Monday, August 20, 2018

Leadership of MS-13 Attempt to Expand the Gang into #Mafia Organized Crime Family with "The Program"

The meeting in Richmond, Va., quickly dispensed with routine matters, including introductions, before the senior leadership got down to business. Teamwork and recruitment, said one top official, needed improvement. Also, anyone wanting to kill a rival must secure prior approval.

Mara Salvatrucha, the violent international street gang known as MS-13, had its share of headaches by the time of its fall 2015 meeting, which was surreptitiously recorded by U.S. authorities. One proposed solution was to better manage its estimated 10,000 U.S. members along the lines of other corporate-style criminal gangs, such as the Mafia or drug cartels.

MS-13 leaders created a catchphrase, “The Program,” for widening its influence and improving cash flow. “What we are asking is total cooperation,” a top leader told the group by speaker phone from El Salvador. “Let’s all work together, united, you know.”

For years, MS-13’s impact on the U.S. was local—confined to specific neighborhoods and cities scattered across the country as the gang used violence to secure and hold turf.

Then, federal officials tracked an alarming development. As MS-13’s influence grew, so did its ambition to leverage its network of local franchises into a cohesive, national brand. That would vault MS-13 into territory once occupied by the Mafia, and now held by Mexican drug cartels.

A series of trials that wrapped up this summer in Boston shows how MS-13 is pushing to make that leap by streamlining its management structure and creating uniform standards, much like a multinational company. The question, one that will determine whether MS-13 can make the jump to national significance, is whether that transformation can impose order on its unruly, violent young members.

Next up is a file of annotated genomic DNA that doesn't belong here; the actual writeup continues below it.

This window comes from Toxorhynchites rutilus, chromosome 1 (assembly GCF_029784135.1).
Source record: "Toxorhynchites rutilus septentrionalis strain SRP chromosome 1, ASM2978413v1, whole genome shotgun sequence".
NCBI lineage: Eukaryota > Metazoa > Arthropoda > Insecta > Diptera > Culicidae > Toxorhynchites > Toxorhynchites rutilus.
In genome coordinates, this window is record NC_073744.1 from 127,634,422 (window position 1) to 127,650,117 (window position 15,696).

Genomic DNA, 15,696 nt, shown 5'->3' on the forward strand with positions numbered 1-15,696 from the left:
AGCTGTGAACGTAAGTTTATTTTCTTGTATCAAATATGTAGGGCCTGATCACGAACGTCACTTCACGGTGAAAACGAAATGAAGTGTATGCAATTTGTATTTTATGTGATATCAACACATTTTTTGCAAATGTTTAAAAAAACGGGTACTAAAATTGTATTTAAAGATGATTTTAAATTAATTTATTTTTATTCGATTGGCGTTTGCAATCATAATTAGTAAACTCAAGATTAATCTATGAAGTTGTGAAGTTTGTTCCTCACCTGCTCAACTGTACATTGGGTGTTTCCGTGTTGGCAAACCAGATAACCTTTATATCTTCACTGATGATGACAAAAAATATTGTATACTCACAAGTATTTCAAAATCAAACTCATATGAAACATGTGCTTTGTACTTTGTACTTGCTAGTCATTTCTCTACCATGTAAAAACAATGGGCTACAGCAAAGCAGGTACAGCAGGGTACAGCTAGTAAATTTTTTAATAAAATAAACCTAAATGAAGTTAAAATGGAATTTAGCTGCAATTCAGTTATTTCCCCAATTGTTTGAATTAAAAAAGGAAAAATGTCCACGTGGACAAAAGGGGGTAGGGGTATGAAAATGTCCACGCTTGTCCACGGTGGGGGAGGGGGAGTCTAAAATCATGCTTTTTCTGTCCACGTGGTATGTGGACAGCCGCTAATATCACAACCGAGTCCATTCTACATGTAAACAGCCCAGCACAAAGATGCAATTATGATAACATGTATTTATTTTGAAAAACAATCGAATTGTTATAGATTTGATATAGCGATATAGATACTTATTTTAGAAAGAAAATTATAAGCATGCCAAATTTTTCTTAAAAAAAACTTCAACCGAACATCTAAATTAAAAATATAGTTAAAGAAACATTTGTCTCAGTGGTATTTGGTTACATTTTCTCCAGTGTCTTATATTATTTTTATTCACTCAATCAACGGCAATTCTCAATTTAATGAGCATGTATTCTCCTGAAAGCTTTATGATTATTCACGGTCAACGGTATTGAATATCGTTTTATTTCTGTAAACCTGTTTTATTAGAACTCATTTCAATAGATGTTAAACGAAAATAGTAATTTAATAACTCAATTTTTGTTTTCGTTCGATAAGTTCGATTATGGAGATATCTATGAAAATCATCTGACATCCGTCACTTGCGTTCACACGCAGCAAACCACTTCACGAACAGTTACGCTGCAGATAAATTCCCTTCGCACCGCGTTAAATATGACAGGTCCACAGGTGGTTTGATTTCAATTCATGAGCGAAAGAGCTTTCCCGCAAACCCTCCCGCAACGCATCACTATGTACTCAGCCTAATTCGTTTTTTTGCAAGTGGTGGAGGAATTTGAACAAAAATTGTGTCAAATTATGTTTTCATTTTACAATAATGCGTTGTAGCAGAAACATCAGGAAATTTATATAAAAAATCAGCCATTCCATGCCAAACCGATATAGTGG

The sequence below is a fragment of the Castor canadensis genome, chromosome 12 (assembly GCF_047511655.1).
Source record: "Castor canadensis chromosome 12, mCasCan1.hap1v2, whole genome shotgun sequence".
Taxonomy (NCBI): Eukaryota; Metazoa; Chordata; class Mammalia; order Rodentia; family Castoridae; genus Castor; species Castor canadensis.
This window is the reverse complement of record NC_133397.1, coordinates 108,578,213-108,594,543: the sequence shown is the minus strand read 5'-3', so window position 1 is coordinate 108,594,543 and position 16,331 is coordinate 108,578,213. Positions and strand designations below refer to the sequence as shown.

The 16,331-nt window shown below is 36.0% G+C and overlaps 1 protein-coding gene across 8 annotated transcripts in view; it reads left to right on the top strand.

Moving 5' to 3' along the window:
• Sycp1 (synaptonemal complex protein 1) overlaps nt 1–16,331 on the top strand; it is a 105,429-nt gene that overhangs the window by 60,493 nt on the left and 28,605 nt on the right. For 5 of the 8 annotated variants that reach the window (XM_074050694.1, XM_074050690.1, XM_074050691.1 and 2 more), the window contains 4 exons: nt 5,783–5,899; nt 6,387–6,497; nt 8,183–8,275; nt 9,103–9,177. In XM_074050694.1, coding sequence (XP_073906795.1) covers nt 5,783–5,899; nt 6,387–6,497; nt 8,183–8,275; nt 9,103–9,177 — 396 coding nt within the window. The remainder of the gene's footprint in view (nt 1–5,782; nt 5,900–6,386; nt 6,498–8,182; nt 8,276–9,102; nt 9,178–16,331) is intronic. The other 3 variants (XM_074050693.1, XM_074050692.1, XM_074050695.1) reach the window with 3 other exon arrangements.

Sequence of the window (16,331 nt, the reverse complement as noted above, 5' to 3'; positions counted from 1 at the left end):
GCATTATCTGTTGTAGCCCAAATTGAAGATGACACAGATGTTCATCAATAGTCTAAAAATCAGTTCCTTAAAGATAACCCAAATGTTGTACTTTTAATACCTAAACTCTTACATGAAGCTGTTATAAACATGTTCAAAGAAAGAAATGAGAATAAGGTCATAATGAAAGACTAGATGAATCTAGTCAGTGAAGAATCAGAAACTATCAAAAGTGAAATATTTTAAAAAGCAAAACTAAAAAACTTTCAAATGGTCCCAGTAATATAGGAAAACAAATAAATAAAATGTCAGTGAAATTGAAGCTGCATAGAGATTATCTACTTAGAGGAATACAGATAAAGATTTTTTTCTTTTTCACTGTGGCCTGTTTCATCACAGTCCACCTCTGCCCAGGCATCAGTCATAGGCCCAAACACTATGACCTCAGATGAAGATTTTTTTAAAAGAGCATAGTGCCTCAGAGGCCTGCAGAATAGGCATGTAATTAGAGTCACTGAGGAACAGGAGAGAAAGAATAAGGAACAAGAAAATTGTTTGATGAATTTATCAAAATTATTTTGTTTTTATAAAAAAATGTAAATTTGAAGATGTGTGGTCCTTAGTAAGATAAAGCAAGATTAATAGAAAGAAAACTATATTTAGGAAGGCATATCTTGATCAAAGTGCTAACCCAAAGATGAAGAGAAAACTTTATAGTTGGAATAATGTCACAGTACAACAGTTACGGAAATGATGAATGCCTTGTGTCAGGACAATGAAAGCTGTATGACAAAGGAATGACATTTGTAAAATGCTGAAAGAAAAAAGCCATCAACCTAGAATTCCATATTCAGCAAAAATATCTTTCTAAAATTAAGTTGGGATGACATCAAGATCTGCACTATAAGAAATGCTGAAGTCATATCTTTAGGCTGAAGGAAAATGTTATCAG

The group, partly because of its success in the U.S., has become a political football, with President Trump and Attorney General Jeff Sessions using gruesome acts by MS-13 members to push the administration’s tight immigration policy. The attorney general has called MS-13 “one of the most dangerous groups in America,” while Mr. Trump has declared its members to be “thugs” and “animals.” Democrats and lawmakers in favor of looser restrictions say their rhetoric is overblown.

Federal and state law-enforcement officials say MS-13 gang membership has grown by several thousand members over the past decade or so. It stretches to at least 40 states and the District of Columbia, according to the Justice Department.

“They have definitely showed their organizational capacity in terms of ordering violence and in terms of recruiting and replenishing the ranks,” said Derek N. Benner, a top official at the Immigration and Customs Enforcement’s Homeland Security Investigations.

MS-13 has drawn recruits by branding itself as an ultraviolent enterprise, according to federal officials, a gang image of protection and status. Yet while it dabbles in drugs, street robberies and petty extortion, its profits are minuscule. Federal raids of MS-13 residences typically net little more than a handful of knives, loose cash and occasionally a gun.

Dues range from $15 to $30 a month, largely paid by MS-13 members who work as laborers, construction workers or dishwashers. Most of the money is wired to gang leaders in El Salvador, to pay for phones and weapons. What’s left is pooled locally for knives, guns and recreational drugs.

“The way they are acting right now, they are not going to reach the level of organization of, say, the Mexican Mafia or the Italian mob,” said George Norris, an investigator with the Anne Arundel County, Md., State’s Attorney’s Office and a court-sanctioned gang expert. “They are just too violent. As other gangs have discovered, newsworthy violence is bad for business.”

MS-13 was founded in the 1980s in and around Los Angeles by immigrants from El Salvador, who had fled their country’s civil war. In their new neighborhoods, they found themselves surrounded by hostile gangs. For protection, they formed their own group, which they called Mara Salvatrucha.